He holds a degree in civil engineering from the University of Vermont, with additional training in appropriate technology and permaculture design.

8) Dateline June 24, Chalmette, La.

Greetings from the hot, humid south. The Little Swatara Workgroup has made it through it’s second, and so far hottest day of disaster relief at the Brethren Disaster Ministries rebuilding site in Chalmette, La.

This embedded photographer has been painting, trimming, sanding, and sweating with the rest of the crew. Other than a flat tire on route 59 in Mississippi, we have been unhindered by problems and spirits are high–although some youth may have been slower to wake up this a.m.

We have been working in conjuction with the Brethren Disaster Ministries’ St. Bernard project, and as a result have met folks from Sacramento, Calif., as well as volunteers from Americorp.

Having been in New Orleans last year, it’s sad to see the effects of three years after Hurricane Katrina. Many houses have been demolished, indicating the low return rate. Daily we see the demolition teams moving through the neighborhoods as they demolish house after house. Equally impressive is the thoroughness of the removal. The concrete pad is left behind and in one day’s time, it’s hard to tell that a house was just removed.

Neighbors who return appear to have a bond that can only come from weathering through such a common disaster. Their spirit is undiminished, even if it has been tested. Spray-painted messages on make-shift signs and fences attest to the love of community and their neighbors.

As we traveled south down 59 (after the flat tire) we were witness to the visual spectacle of field after field, thousands upon thousands of FEMA trailers, parked in fairly even rows. Picture the largest camper dealership you can imagine and then multiply this view a hundred fold.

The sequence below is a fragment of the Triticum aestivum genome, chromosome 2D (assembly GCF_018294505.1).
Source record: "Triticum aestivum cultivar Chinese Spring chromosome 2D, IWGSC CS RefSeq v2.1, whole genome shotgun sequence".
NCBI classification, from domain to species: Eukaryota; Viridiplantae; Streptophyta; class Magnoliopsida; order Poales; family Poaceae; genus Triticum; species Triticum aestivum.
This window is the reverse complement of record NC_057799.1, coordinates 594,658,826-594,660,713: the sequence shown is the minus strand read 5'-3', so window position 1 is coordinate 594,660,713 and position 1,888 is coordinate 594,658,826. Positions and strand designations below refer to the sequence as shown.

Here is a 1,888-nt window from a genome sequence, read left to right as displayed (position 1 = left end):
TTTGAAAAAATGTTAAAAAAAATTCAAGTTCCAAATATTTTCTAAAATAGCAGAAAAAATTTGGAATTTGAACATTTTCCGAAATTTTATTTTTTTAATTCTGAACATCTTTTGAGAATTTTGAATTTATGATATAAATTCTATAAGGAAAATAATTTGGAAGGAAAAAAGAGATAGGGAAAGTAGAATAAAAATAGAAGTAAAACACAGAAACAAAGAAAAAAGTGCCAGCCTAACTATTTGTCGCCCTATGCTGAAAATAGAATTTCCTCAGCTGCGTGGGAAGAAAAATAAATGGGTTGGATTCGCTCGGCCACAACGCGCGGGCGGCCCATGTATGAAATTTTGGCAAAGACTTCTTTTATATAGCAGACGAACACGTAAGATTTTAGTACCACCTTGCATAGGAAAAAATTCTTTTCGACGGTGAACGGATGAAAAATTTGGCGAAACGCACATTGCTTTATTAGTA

After a number of workgroup visits, we sadly also encountered a first, which pointedly expressed the worst of the disaster. The now infamous spray-painted house inspection cross that indicated date of inspection, who inspected, the number of bodies and pets found, has often been explained, but always illustrated with a sample that indicated no deaths. Today we witnessed one inspection cross that may have indicated a death.

Amid the almost mythical retelling of the event, the modest but proud stories of helping to rebuild, the final tally and tragedy of Hurricane Katrina is too easily pushed to the recesses of the imagination and the back page of news and history.

The most often expressed wish from locals as they discuss their situation and the event that so changed their lives, is the desire that their plight not be forgotten. Their request is that others not forget.

We’re not even halfway through this work week, and yet the opportunity to connect as a broader community is evident. The youth, advisors, coordinators, and a Brethren Volunteer Service worker continue to enjoy the closeness of shared effort, sweat, and community. And we are eating and sleeping very comfortably in a home that was repaired by Brethren volunteers.

God didn’t will the destruction and tragedy. However, He has blessed the response in support, and the tested will of those in the flood. God’s love is here…holy ground.

–Glenn Riegel sent this report from the Brethren Disaster Ministries rebuilding site in Chalmette, La., where he was working with a group from Little Swatara Church of the Brethren, Bethel, Pa.

Newsline is produced by Cheryl Brumbaugh-Cayford, director of news services for the Church of the Brethren General Board, or 800-323-8039 ext. 260. Dave Ingold, Phil Jones, Jon Kobel, Karin Krog, Michael B. Leiter, Janis Pyle, Joe Vecchio contributed to this report. Newsline appears every other Wednesday, with other special issues sent as needed. The next regularly scheduled issue is set for July 16. Newsline stories may be reprinted if Newsline is cited as the source. For more Brethren news and features, subscribe to “Messenger” magazine, call 800-323-8039 ext. 247.

[gt-link lang="en" label="English" widget_look="flags_name"]